Monday, 27 April 2015

Hive Sweet Hive

                Bee season is on the way! Things are about to warm up and my bee packages from New Zealand will be coming soon (most likely mid-May, more on that later). This means that these bees will need a home. Over the next couple of weeks I will be building hive supers and frames and transferring my bees from last year into nucs… these beekeeping terms may be confusing, let me explain...

                The pictures below compare a typical hive and a nuc. A hive can be composed of many parts and houses a larger colony to produce a honey crop for the beekeeper. A nuc is, as you can see, half the size of a hive ("nuc" is short for "nucleus"). Its purpose is to care for smaller bee populations, house bees from an overcrowded colony, care for spare queen bees, or rear new queen bees. I will be putting my bee colonies into nucs this week because they did not overwinter that well and having a smaller home is easier for them to take care of and keep warm.


                The next picture below outlines the components and pieces of a hive. Starting from the bottom, there is a bottom board which is intended to be a base for the hive and a landing platform. The brood chamber is where the queen lives, lays eggs and gives rise to brood (bee larva). There may be one or two brood chambers at a time (depending on the beekeepers style.) The queen excluder stops the queen from going to the top of the hive (since she is full of eggs, her abdomen is to big too fit through the grate.) This is to avoid eggs being laid among the supers. The supers are where the honey is stored. As the season goes on, more supers are added to the top to make way for more honey storage. There may be as much as 5 or more supers near the end of the honey flow, depending on how strong the hive is. And lastly, the hive cover tops it off to complete this bee shelter.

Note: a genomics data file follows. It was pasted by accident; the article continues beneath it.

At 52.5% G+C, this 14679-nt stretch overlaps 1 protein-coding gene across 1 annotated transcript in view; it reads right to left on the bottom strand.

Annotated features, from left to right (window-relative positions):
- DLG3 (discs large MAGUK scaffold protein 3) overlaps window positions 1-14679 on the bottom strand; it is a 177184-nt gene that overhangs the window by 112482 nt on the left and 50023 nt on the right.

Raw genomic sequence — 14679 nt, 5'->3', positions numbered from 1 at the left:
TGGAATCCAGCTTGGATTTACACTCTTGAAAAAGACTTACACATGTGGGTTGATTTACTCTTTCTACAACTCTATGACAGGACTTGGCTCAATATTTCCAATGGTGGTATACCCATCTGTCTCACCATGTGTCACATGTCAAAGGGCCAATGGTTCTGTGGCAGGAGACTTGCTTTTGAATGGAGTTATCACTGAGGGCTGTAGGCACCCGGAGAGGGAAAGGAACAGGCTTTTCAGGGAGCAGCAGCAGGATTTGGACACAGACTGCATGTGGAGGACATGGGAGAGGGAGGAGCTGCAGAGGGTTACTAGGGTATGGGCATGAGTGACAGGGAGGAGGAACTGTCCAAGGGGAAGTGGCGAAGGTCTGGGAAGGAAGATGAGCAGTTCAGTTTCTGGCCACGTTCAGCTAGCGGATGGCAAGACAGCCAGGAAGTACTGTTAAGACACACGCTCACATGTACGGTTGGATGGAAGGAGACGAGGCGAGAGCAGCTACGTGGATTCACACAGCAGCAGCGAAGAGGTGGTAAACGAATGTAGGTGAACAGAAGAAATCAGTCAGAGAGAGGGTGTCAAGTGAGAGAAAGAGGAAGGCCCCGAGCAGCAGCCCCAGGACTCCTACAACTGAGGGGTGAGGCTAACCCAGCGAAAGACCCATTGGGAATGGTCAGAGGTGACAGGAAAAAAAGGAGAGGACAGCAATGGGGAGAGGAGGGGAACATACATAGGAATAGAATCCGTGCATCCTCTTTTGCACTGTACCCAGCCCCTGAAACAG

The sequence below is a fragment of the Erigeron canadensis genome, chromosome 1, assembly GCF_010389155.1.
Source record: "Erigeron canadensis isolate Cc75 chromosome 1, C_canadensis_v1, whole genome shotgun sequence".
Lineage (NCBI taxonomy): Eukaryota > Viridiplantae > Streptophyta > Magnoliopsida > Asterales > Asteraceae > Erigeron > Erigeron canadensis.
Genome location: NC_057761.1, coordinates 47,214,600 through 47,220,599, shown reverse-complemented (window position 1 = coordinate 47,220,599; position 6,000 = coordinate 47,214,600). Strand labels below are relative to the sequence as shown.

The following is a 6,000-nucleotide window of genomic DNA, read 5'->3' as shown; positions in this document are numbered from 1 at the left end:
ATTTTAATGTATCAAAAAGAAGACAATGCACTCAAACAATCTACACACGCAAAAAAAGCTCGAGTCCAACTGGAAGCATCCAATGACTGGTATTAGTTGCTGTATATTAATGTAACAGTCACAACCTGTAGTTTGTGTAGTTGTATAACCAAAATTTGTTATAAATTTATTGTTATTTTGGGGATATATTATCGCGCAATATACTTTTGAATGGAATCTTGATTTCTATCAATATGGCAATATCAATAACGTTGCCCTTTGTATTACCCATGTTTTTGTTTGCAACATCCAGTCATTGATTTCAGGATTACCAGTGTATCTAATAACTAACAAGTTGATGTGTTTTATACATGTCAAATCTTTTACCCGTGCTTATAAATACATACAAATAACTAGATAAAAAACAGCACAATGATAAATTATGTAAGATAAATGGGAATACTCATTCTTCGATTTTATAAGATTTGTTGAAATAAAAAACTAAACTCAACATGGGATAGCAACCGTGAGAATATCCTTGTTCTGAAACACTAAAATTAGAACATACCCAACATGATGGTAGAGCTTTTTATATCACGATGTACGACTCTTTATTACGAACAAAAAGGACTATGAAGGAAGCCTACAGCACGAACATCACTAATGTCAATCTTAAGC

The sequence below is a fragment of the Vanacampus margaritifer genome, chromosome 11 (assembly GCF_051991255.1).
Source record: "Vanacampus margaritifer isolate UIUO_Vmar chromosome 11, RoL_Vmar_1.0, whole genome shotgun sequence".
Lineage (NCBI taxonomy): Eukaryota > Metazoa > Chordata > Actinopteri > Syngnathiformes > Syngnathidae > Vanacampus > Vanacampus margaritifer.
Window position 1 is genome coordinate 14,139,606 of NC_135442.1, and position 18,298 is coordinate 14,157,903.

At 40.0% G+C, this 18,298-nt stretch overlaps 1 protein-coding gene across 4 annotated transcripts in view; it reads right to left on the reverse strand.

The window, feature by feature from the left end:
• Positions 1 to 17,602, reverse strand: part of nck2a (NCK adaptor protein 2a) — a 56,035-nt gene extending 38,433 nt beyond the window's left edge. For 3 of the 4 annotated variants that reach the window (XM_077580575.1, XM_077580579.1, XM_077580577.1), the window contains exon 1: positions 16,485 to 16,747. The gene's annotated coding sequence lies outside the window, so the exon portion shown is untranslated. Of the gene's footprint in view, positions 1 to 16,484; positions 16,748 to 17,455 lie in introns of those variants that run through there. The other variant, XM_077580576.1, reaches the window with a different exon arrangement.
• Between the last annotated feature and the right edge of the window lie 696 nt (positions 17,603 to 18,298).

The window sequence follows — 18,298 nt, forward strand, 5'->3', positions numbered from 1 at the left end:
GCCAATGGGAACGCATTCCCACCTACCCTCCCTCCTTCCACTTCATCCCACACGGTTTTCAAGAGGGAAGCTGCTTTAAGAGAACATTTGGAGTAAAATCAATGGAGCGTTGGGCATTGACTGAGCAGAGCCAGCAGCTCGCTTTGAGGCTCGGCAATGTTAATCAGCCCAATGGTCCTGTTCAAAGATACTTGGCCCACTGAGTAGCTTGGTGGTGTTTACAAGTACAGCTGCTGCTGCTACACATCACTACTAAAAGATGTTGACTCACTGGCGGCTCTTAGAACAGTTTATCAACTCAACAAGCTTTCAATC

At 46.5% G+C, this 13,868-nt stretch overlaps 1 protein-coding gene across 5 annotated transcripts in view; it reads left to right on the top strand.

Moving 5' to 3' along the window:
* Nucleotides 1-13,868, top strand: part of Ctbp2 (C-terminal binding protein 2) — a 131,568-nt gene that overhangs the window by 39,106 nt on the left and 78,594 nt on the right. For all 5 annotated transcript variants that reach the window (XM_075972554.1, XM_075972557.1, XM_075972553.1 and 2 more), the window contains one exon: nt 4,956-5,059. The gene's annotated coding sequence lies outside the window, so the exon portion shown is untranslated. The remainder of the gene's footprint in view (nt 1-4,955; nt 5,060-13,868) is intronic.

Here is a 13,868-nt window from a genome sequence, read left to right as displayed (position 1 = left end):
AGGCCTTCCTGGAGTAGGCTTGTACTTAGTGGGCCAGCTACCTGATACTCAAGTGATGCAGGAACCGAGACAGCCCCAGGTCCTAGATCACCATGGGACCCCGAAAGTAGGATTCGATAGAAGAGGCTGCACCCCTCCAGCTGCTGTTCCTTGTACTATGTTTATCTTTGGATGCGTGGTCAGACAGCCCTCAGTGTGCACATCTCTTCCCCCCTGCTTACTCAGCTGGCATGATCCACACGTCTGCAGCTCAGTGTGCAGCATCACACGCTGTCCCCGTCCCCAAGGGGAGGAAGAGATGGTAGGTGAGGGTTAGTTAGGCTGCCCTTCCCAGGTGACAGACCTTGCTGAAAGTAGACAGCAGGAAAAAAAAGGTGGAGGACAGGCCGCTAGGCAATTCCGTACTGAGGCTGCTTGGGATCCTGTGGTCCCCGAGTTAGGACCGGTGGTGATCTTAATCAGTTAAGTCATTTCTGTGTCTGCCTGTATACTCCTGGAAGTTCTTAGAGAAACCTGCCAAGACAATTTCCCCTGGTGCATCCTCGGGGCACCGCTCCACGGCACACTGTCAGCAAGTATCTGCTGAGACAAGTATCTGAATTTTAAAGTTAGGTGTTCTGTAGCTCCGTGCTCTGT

Inside both the brood chamber and super, there are frames of honey comb. There are usually 9 – 10 frames per box as you can see in the picture below. My hive equipment I got last year was bought used from some guy in Manitou, and you can tell just how used by the color of the honey comb. The dark color is from many uses in the brood chamber. The frame darkens as more larva hatch out and shed their cocoons. Honey comb not used in the brood chamber stays nice and bright. You can also see the crystalized honey on the side of this frame which means that this frame will be great for putting into spring colonies. 

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